How to Build a Grape Jelly and Orange Feeder From a Hanger to Attract Orioles

By Trish Popovitch

A backyard full of colorful birds is the dream of any nature enthusiast. The Baltimore oriole is a vibrant orange and black bird spending its time in trees, parks and gardens. Attracting this colorful North American bird into your backyard is a matter of providing the right type of environment. In the case of the oriole, that means trees, open spaces and good food. Create a jelly and orange feeder for your backyard to ensure this spring orioles shows up in your favorite outdoor space.

Cut a piece of cedar wood into a square approximately 12 inches by 12 inches. Have the hardware store cut the cedar before you leave or use a jigsaw and ruler to do the work at home. This will provide the base of the oriole feeder.

Drill a hole at the center and an inch from each corner of the cedar square for a total of five holes. The size of the holes will depend on the size of dowel rod you choose to use in the next step. Be sure to sand away any sharp edges with a fine sandpaper. For dowel rods wider than a quarter of an inch, move the corner holes an inch further into the wood base to avoid splitting.

Tap four dowel rods of equal size and width (approximately six to eight inches long) into the four corner holes made in the previous step. Use a rubber mallet to avoid excessive pressure on the dowels and secure them in place with wood glue. Choose either to tap the dowel completely through so there is no excess hanging below the feeder or leave a few inches to provide additional space for the birds to hang.

Choose a proportionally sized bowl for the center of the feeder and drill a small hole in the center. A shallow bowl will allow easy access to grape jelly and provide a wider platform for birds to gather. A plastic bowl is not the most durable choice, but perhaps easier to find and replace seasonally than a cedar one.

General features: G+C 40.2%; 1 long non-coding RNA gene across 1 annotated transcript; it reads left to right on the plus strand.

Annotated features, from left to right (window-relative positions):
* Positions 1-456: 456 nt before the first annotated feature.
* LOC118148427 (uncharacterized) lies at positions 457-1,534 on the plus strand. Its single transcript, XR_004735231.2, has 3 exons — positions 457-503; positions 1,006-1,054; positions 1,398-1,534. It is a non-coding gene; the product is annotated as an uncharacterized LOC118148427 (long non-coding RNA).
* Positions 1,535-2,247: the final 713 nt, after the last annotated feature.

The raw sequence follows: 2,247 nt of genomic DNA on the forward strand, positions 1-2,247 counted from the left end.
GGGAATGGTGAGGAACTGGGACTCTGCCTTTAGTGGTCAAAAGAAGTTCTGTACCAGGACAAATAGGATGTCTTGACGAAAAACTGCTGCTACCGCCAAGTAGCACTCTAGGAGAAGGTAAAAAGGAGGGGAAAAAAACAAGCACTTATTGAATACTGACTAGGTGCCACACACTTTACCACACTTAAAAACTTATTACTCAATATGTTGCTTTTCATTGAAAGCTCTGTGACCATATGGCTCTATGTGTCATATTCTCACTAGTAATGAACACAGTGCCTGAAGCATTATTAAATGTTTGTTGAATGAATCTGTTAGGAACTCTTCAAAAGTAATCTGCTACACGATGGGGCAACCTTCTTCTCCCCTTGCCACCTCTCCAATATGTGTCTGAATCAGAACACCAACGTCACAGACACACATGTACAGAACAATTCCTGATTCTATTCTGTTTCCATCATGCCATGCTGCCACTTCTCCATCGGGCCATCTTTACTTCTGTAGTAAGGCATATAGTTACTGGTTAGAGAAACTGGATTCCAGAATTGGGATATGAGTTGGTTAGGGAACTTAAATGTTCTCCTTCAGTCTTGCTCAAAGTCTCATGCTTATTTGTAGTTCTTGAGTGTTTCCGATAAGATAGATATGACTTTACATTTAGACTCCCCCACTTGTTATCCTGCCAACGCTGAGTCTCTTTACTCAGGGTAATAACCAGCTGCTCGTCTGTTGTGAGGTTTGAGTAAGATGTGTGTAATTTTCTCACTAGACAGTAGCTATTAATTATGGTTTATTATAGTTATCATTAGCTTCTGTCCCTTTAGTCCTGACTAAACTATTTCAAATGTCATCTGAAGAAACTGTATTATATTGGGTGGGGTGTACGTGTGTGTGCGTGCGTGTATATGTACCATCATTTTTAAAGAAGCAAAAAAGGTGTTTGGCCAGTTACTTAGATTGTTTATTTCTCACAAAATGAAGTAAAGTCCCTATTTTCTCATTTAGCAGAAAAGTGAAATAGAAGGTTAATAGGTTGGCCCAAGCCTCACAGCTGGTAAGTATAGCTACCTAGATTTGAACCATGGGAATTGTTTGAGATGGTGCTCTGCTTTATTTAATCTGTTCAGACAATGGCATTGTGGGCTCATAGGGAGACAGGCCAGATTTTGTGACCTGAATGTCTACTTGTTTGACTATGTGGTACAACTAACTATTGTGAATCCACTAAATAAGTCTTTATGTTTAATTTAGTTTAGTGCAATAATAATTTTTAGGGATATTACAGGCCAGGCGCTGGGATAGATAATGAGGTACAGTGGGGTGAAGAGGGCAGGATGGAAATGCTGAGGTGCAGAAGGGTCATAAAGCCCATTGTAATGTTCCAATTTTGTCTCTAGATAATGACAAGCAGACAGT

Line up the center of the bowl with the center of the cedar square and thread a hanging hook through the bottom of the cedar and into the bowl. A simple piece of malleable galvanized wire turned at the top into a hook will suffice.

Secure the center wire hook by wrapping the excess around a small piece of dowel rod (two to four inches) so that the rod prevents the wire from falling through the center hole. The tension between the dowel rod and the wire hook during hanging will keep the feeder secure.

Place orange fruit halves on the outer dowel rods and fill the center bowl with grape jelly. Hang on a branch in the garden for birds to enjoy.


Add water to the grape jelly to create a more nectar like substance.


If you choose to purchase a plastic oriole feeder from the store, realize it will only last one season.

Be sure to offer jelly and not jam on the oriole bird feeder. Jam is too thick for the birds to enjoy.

About the Author

Trish Popovitch is a freelance writer with 10 years of professional writing experience and a degree in the social sciences. A former print journalist and current blogger and magazine writer, her content writing is a reflection of her varied background.